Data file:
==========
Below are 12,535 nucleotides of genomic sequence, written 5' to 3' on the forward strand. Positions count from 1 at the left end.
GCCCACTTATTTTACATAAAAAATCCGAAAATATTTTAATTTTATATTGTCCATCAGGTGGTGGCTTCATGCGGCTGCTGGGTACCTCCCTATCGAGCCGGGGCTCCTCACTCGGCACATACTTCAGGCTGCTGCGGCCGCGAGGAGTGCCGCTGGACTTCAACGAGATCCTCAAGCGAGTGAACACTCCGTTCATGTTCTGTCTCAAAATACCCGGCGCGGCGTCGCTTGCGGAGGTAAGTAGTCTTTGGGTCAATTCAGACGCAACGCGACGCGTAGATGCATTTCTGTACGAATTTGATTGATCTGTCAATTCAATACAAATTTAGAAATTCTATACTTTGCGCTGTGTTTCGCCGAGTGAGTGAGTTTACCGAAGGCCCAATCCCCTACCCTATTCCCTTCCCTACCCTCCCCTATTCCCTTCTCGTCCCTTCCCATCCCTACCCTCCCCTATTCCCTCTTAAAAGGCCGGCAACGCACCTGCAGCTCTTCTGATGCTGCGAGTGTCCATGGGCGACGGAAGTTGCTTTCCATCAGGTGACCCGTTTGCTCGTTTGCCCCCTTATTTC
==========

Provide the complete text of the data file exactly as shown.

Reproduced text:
Below are 12,535 nucleotides of genomic sequence, written 5' to 3' on the forward strand. Positions count from 1 at the left end.
GCCCACTTATTTTACATAAAAAATCCGAAAATATTTTAATTTTATATTGTCCATCAGGTGGTGGCTTCATGCGGCTGCTGGGTACCTCCCTATCGAGCCGGGGCTCCTCACTCGGCACATACTTCAGGCTGCTGCGGCCGCGAGGAGTGCCGCTGGACTTCAACGAGATCCTCAAGCGAGTGAACACTCCGTTCATGTTCTGTCTCAAAATACCCGGCGCGGCGTCGCTTGCGGAGGTAAGTAGTCTTTGGGTCAATTCAGACGCAACGCGACGCGTAGATGCATTTCTGTACGAATTTGATTGATCTGTCAATTCAATACAAATTTAGAAATTCTATACTTTGCGCTGTGTTTCGCCGAGTGAGTGAGTTTACCGAAGGCCCAATCCCCTACCCTATTCCCTTCCCTACCCTCCCCTATTCCCTTCTCGTCCCTTCCCATCCCTACCCTCCCCTATTCCCTCTTAAAAGGCCGGCAACGCACCTGCAGCTCTTCTGATGCTGCGAGTGTCCATGGGCGACGGAAGTTGCTTTCCATCAGGTGACCCGTTTGCTCGTTTGCCCCCTTATTTC